Written April 4, 2013
Riad El Ma is rated #1 on Trip Advisor and is an easy 5 minute walk from the parking lot at Place Lalla Aouda. The beautifully maintained central courtyard is bright even in rainy weather and features a splendid display of Moroccan tile and plaster carving.
The rooms are decorated with an elegant simplicity. The suite Blanche has white walls, dark wood furniture and a tile floor. The bed is firm but comfortable and the room is sizable and quiet. Wifi is available but works best in the upstairs lounge where the router is. We didn’t have much of a connection from our room.
Hospitality at the riad is top notch. On a rainy afternoon while we worked on the internet in the lounge, Amina brought us fruit smoothies without being asked.
The dinner at the riad, served family style, was good but nothing much to write about, a vegetable and cheese mixture in phylo dough followed by chicken served with rice and fresh strawberries for dessert.
The breakfast is pleasant and includes the standard coffee, juice, yogurt, jam and butter with an abundant variety of bread products, some French and others Moroccan, that change from day to day.
Dinner at Collier de la Colombe
Very little alcohol is served in the medina so if you want wine with dinner, Collier de la Colombe, a short distance from Place Lalla Aouda, is a good choice. Located on a quiet street just outside the medina walls the terrace dining room has views of the Nouvelle City just across the river. The pink and white brothel like decorations in the huge dining room are a little overwhelming for the few guests that occupy the space. On a Thursday evening there was only one other couple on the enclosed terrace that could easily host a bus tour. If you get bored you can watch the soccer match with the servers on the big screen TV that hangs on the high wall of the dining room.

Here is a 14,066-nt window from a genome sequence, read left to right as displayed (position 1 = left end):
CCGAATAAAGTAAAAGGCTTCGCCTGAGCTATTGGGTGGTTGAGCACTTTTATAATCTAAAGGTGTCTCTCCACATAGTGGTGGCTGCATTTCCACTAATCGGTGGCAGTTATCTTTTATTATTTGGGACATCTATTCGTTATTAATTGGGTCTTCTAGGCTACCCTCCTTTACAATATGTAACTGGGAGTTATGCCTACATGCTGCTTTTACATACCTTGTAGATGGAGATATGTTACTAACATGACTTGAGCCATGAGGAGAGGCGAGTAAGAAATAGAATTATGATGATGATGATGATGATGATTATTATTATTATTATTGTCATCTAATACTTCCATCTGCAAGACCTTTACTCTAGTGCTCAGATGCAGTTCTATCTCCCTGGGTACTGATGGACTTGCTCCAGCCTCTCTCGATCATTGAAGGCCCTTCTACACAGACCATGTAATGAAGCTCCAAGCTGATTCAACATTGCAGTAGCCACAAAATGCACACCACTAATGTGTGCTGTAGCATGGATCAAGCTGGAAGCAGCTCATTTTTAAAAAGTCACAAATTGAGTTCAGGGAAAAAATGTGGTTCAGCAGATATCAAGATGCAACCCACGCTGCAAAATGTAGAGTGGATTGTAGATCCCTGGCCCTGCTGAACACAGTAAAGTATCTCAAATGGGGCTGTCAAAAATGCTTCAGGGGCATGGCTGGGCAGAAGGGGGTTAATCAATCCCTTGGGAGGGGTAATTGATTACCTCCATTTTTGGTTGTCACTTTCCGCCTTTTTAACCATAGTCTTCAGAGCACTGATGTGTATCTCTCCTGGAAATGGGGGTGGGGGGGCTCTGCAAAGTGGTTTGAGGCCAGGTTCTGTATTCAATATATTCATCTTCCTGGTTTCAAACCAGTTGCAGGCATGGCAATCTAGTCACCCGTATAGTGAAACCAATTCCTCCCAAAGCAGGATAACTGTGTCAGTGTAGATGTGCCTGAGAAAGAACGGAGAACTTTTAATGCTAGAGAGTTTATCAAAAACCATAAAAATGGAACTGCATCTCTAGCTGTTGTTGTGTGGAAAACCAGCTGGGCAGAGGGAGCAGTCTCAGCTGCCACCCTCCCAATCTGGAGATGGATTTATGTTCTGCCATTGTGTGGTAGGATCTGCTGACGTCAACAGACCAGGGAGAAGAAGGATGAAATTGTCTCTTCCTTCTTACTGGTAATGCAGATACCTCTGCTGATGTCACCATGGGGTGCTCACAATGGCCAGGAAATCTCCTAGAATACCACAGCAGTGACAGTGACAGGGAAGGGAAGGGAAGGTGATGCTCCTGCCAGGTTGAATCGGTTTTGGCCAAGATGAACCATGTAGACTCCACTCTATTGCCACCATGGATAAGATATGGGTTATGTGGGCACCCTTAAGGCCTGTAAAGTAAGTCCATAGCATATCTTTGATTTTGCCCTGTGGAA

The food is better than one would expect from such an establishment and I would go further and say that the starters (large portions that can easily feed two to three) were some of the most interesting flavors that we’ve tasted in Morocco. The harira soup, tomato based with chickpeas and a dash of heat, is served with a sweet pastry. The selection of Moroccan salads included – spinach, fava beans, carrots and eggplant, all cooked and flavorful. After such a great start we were a little disappointed with the mains – the trout meurnière was overcooked and the lamb and prune tagine was OK but lacked the depth of flavor that a slow cooked tagine should have.